Whether one has followed this issue closely or is simply reacting to the latest news, I wholly appreciate and fully understand the current frustration felt by many of my constituents about yet another proposed move to the track of Gatwick Airport’s infamous take off Route 4, this time back to something replicating its pre-2012 path, which is more northerly than the existing route and has the potential to affect larger swathes of populated area, especially to the south of Redhill and Reigate.

However, let us first put this in its medium and long-term perspective. There is a re-organisation of UK and European airspace management going on, in which London and South East airspace is an important part. I understand that this more profound work will be concluded by 2026 – 2028 following the completion of Heathrow Runway 3 and should involve the de-conflicting of the Heathrow stack, affecting flights in and out of Gatwick. This should bring the opportunity for aircraft to climb faster in their departure from Gatwick, impacting fewer people, and also, establish routes that can be optimised to minimise their impact.

Within this discussion is a debate about the current Department for Transport policy which is to concentrate routes over the fewest number of people, whereas I and other MPs in the Gatwick Co-ordination Group wish this policy to change to enable dispersion so that pain from aircraft noise is shared. There is a review ongoing to which your local MPs will contribute their views and at some future time may ask you to contribute too.

In the shorter term, the formal Airspace Change Process for agreeing a new and permanent track for Route 4 continues. A ‘new’ Route 4 airspace change proposal has been initiated by Gatwick Airport Limited (GAL) in accordance with the ‘new’ Airspace Change Process (ACP) CAP 1616:

This proposal will undertake a formal consultation subject to/on reaching Stage 3 of the process.

We are now also dealing with the implications of a Judicial Review of Gatwick Airport Limited’s (GAL) change from its pre-November 2013 routing to the current Route 4, and the CAA’s subsequent refusal of that proposal. The CAA accepted that GAL’s consultation on this change, from the previous Route 4 that overflew southern areas of Reigate and Redhill, was not conducted properly because the CAA misunderstood the reasons why the ‘old’ Route 4 was north of the Noise Preferential Route centreline. (see attached)

If you are still following the thread of this explanation, we are now in the ironic position of facing an apparently inadequate ‘feedback exercise’ about a temporary reversion to an unpopular routing ( which will exist until the new permanent Route 4 ACP is concluded). The CAA is concluding the ‘old’ Route 4 airspace change proposal in accordance with the terms of the Judicial Review and has actually gone further than the process requires in offering an opportunity for stakeholders to feedback on any examples of where they think the CAA may have misrepresented or misunderstood the information it has been provided with.  All of this seems to be driven by the legal framework that surrounds the CAA’s processes and the decisions that GAL must make in consequence.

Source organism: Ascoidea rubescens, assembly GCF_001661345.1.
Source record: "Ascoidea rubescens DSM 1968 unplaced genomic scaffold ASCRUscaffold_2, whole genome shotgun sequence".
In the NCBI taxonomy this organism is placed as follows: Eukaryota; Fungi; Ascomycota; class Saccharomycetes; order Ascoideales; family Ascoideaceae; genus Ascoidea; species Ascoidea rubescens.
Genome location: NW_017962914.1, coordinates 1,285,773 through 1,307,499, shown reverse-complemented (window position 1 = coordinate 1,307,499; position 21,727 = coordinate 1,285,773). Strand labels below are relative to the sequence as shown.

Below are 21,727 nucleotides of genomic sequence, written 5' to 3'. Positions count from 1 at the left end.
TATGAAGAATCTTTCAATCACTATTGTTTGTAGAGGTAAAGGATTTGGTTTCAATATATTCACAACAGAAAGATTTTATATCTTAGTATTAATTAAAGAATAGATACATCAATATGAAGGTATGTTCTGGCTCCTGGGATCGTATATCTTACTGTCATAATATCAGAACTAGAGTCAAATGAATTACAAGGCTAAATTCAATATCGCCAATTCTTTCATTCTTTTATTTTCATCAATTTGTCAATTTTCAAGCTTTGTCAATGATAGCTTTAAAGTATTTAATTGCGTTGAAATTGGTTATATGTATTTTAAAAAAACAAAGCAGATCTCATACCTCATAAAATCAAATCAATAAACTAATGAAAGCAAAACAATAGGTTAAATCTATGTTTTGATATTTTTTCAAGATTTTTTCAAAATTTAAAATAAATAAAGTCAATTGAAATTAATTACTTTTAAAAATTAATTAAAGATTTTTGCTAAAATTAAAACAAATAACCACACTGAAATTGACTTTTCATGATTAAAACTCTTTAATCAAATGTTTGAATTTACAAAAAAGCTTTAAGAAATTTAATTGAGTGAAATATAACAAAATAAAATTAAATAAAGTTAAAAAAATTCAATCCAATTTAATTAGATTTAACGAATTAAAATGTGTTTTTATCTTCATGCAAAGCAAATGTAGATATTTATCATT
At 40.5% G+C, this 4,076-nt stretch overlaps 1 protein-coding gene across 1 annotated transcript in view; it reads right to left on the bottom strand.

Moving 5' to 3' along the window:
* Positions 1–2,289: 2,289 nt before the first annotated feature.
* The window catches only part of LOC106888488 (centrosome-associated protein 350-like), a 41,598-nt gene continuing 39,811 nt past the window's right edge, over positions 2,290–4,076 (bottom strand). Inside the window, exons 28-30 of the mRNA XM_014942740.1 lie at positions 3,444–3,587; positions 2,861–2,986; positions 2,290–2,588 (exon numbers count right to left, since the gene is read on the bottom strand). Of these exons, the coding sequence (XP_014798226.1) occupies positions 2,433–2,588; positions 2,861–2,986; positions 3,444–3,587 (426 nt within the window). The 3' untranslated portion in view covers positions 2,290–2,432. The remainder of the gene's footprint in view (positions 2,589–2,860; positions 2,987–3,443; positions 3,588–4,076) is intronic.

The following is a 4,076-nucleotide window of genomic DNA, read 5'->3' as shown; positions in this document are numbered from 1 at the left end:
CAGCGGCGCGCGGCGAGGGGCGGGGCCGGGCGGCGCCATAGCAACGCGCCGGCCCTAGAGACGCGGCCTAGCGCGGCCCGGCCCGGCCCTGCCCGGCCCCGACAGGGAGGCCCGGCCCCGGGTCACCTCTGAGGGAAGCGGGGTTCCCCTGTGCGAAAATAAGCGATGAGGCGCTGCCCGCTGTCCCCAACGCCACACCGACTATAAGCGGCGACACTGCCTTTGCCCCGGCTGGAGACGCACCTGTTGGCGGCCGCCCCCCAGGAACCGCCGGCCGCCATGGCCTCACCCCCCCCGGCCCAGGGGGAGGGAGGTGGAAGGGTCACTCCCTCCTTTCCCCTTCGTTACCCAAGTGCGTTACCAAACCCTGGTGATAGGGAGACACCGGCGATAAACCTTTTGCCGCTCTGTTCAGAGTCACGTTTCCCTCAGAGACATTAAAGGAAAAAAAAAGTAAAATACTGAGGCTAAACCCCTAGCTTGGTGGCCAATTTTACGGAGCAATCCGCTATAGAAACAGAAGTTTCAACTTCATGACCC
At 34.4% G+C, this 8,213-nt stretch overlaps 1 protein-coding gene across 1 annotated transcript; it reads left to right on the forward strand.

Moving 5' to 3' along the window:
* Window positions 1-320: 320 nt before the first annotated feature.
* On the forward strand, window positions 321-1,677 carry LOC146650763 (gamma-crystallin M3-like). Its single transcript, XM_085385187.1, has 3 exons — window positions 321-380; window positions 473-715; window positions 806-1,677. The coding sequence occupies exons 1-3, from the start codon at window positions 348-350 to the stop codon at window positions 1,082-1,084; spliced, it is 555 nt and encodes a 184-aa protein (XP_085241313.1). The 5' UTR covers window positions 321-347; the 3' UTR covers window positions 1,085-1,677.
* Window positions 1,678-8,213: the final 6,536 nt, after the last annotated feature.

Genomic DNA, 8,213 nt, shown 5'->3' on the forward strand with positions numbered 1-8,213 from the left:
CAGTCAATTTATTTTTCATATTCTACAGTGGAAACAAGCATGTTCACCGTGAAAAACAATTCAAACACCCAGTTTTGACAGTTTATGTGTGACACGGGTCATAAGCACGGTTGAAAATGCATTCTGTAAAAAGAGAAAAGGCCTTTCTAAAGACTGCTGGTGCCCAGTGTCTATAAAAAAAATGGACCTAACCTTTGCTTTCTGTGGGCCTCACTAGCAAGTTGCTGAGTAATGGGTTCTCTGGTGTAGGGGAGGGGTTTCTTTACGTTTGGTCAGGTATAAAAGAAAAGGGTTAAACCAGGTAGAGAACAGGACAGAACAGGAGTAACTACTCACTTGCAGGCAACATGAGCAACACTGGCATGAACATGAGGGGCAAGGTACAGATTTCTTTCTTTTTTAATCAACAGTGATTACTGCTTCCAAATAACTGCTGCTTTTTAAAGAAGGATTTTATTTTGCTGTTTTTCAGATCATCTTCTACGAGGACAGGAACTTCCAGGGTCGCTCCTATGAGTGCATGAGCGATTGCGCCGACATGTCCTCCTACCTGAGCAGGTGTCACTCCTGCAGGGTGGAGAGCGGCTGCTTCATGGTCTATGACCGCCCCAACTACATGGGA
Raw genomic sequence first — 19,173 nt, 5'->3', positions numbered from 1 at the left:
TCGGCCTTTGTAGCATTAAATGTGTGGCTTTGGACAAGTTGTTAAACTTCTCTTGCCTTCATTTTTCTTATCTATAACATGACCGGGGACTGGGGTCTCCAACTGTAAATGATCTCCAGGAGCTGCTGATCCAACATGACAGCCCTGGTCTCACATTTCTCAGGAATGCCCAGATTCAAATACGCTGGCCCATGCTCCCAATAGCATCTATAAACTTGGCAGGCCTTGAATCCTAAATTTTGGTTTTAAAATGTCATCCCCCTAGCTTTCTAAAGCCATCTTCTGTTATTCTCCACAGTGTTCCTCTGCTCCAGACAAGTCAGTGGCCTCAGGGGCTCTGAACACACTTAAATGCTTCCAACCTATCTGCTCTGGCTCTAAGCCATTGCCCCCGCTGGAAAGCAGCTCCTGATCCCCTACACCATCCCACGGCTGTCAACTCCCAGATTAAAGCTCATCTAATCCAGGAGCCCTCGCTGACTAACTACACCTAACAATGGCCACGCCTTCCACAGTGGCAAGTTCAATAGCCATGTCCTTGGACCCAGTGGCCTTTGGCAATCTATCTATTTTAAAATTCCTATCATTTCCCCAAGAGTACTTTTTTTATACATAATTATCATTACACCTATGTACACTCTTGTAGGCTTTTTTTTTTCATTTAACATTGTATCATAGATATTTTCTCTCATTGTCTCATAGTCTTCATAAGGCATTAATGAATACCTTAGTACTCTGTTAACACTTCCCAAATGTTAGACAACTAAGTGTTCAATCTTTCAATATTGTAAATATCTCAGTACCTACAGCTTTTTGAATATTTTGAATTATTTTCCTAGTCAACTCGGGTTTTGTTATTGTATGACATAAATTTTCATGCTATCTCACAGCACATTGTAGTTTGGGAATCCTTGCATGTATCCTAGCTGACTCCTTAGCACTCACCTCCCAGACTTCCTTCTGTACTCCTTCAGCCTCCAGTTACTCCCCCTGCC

According to the CAA: “The Draft PIR issued after Christmas is the conclusion and ultimate refusal of the ‘old’ Route 4 airspace change proposal (under the ‘old’ Airspace Change Process (ACP) CAP 725) which will return the airspace to the pre-Nov 2013 status quo. We have opened a 28-day feedback window (not a consultation) because we adopting ‘good practice’ principles from CAP 1616 process on a CAP 725 ACP; CAP 725 did not require a feedback window on our draft PIR.”

Ironically, of course, the intention of the law and policy is to best protect the interests of the public.

Inevitably, as far as routings over the local area are concerned, I represent different interests in the local community. My team and I have spent much time over the last few years trying to reconcile the views of different community groups and to get them to agree on an approach I could make to the various authorities (DfT, CAA, and GAL) as representing the best inevitable compromise. Unhappily, I have not been able to bring the groups together, which is one of the reasons that we find ourselves in today’s position where the process and the underlying law are now taking their course. I regret the inability of Plane Wrong to meet Plane Justice halfway.

 What is clear, however, is that the current feedback period (the CAA is not running a ‘consultation’, but has asked for specific feedback, beyond its normal process given the understandable sensitivities) is wholly inadequate in duration and is, therefore, the focus of much understandable irritation. I am seeking clarification from the CAA as to whether the ‘feedback window’ can be extended or whether it is a ‘fait accomplis’ and the short window on this temporary solution is simply a paper exercise, as implied in the GAL’s statement that ‘a longer consultation process would confuse the public and create consultation fatigue.’

It, therefore, seems that, unless there is substantive feedback on any examples of where stakeholders think the CAA may have misrepresented or misunderstood the information it has been provided within conducting the PIR, then the temporary reversion of Route 4 is likely to take place.

Please be assured that I will continue to do what I can to ensure that a fair and equitable permanent solution is found for Route 4, and to press both for constraints on the expansion of Gatwick Airport and improvements in airspace design in the future to minimise the effects of aircraft noise on residents.



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